It seems Audrey is inhaling the Koolaid through a P pipe

This week may prove to be one of the most important turning points in election year.

Bill English took a big political gamble on raising the pension age and may have sent a crucial number of voters into the arms of Winston Peters.

Labour elected the standard bearer of Generation X and Y, Jacinda Ardern, as its deputy leader, a move which may have rescued Andrew Little from the doldrums.

And the Maori Party’s bid to regain most of the Maori seats took a new twist with King Tuheitia endorsing Rahui Papa in Hauraki-Waikato against his cousin, Nanaia Mahuta.

Each of the events this week has the potential to change the outcome of the election but the most potent issue is superannuation, even though the increase from 65 to 67 would not kick in for 20 years.

Not that English is showing any indication of the risks involved in the decision.

In his welcoming comments to guests at a caucus party at Premier House on Thursday, he said he had been harangued by an audience in Kapiti that day [Chamber of Commerce as it happens] for his super policy being “too soft”.

Of course it is too soft.  It’s mean to be a policy that isn’t a policy.  One that another seven governments get to tinker with.  

His attitude to super – and his style as a new Prime Minister – can be explained by his homily at the same cocktail party which likened politics to plumbing.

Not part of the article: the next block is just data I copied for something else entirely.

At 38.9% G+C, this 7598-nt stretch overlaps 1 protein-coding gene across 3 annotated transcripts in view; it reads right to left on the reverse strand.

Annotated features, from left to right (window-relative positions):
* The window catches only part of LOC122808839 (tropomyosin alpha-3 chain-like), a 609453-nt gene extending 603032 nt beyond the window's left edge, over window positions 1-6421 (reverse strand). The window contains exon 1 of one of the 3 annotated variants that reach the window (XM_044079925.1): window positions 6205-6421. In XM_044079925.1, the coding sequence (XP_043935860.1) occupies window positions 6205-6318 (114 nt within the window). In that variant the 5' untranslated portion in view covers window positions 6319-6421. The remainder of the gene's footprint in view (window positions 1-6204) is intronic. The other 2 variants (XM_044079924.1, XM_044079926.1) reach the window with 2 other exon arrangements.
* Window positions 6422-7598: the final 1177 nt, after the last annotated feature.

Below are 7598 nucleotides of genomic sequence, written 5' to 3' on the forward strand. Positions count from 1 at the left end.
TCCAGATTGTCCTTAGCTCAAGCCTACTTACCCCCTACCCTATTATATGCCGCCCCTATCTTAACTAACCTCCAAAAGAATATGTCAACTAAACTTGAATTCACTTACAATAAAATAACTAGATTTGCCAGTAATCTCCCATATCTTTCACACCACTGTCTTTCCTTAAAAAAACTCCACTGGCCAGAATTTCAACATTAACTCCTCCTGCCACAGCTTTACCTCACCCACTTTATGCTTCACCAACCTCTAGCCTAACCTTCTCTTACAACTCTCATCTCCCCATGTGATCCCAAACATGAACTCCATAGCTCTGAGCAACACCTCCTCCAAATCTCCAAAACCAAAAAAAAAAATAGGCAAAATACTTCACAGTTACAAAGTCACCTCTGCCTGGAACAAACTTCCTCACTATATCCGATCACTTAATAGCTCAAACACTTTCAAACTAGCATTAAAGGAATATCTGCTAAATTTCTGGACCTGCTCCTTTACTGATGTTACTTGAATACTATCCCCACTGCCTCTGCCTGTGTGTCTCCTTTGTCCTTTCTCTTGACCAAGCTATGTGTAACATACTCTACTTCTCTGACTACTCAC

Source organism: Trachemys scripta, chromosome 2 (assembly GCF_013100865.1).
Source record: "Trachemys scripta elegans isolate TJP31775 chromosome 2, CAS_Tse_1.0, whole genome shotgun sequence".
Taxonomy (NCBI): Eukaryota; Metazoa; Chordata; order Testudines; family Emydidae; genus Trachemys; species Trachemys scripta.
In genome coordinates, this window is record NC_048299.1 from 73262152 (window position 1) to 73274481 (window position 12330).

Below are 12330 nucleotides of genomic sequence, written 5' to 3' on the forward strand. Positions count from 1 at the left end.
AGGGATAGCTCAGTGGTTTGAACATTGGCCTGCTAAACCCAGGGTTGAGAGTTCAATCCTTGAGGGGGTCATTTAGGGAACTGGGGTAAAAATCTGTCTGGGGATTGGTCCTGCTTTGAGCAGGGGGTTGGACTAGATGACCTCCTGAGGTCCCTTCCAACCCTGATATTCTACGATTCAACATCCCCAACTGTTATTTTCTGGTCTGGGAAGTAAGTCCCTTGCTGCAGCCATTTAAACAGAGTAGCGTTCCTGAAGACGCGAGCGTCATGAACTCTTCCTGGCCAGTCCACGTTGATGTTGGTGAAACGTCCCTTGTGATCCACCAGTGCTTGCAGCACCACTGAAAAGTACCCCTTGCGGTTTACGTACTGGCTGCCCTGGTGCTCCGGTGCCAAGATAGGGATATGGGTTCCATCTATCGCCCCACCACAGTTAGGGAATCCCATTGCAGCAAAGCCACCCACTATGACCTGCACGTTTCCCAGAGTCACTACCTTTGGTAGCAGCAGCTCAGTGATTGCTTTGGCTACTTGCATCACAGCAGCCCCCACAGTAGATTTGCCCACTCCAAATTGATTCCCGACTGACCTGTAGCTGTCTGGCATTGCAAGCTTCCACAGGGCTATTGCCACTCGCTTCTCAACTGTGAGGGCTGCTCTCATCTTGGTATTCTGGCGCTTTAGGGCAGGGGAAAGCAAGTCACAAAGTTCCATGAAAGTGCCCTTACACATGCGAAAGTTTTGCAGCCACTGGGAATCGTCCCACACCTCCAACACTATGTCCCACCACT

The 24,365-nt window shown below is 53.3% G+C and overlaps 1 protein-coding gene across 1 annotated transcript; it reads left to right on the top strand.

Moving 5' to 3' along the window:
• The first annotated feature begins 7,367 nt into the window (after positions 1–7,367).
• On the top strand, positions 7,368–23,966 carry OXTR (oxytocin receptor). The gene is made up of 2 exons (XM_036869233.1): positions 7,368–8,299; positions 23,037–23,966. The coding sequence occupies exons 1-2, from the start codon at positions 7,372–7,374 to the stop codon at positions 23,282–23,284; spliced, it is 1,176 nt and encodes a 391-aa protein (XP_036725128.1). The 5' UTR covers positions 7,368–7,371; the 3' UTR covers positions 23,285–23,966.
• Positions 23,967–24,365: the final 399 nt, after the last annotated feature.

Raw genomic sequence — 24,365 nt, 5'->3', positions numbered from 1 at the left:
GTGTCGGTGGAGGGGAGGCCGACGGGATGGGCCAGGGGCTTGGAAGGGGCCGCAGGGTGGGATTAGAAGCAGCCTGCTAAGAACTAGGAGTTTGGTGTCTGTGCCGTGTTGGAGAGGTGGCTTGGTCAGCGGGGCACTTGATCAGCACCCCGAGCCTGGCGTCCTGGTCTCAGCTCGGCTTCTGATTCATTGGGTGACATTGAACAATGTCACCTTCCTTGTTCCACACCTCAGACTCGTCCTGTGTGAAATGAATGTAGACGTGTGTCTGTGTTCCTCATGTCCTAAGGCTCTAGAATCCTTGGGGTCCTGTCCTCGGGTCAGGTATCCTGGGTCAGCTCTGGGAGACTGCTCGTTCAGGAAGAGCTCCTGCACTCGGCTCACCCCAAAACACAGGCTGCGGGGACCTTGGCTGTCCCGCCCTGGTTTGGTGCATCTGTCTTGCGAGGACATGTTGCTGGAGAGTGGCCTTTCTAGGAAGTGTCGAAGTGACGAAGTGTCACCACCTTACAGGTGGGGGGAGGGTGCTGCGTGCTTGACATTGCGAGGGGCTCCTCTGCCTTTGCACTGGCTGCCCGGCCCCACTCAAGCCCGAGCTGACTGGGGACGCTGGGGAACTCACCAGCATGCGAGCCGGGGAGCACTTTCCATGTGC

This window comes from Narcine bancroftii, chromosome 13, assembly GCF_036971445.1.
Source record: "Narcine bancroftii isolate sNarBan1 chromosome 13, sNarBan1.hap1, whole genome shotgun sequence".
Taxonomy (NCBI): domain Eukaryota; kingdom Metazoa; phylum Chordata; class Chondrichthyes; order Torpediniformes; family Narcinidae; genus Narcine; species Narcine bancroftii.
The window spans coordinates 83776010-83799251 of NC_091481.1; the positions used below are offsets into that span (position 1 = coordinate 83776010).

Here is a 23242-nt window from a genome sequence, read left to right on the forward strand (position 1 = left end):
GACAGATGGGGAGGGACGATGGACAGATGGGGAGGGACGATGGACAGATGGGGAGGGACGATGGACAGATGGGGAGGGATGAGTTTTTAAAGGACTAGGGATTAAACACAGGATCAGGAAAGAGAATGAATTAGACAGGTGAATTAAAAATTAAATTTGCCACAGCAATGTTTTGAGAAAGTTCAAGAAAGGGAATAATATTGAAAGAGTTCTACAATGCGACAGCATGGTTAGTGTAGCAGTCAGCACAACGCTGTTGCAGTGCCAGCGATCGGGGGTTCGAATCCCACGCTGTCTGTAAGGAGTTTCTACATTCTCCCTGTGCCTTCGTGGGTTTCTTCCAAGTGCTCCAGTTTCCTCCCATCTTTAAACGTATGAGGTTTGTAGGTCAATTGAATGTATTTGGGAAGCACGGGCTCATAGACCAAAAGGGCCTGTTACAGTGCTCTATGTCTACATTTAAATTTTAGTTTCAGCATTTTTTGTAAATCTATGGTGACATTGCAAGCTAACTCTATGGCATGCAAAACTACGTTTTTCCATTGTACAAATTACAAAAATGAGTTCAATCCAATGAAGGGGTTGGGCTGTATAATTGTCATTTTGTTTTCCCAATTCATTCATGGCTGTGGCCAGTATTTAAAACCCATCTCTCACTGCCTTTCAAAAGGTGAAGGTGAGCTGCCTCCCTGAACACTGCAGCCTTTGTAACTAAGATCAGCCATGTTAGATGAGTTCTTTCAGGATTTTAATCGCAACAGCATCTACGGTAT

Voters, he said, saw them both as a slightly dirty job that someone has got to do. “They just want you to be good at it, or they’ll get someone else to do it.”

English’s super move was not a response to fiscal crisis – the fact that the move will save as estimated 0.6 per cent of GDP in 2040 may be a desirable saving of $400 million but it hardly constitutes an essential response to anything like a crisis.

It was designed to make him look bold, decisive and forward-looking.

It was not designed to differentiate National from Labour or New Zealand First. It was designed to differentiate English from John Key.

Without a skerrick of support from other parties, English sees it as an essential element of his bid to create a sense of newness and momentum in a third-term Government that could otherwise be seen as tired.

I don’t know how he got away with it.  There are no working papers.  There are no requests from Treasury to work on various scenarios.  There is no clear and present danger to contend with.

He simply misspoke during a media interview and then there was a frenzy for the weekend to come up with something.

In the mean time, people like Audrey describe him as bold.

Decisive.

Forward-looking.

Audrey either just believes whatever Bill says, or she’s out of sources inside Cabinet that can tell her what really happened that Monday.

 

– Audrey Young, NZ Herald

 

 


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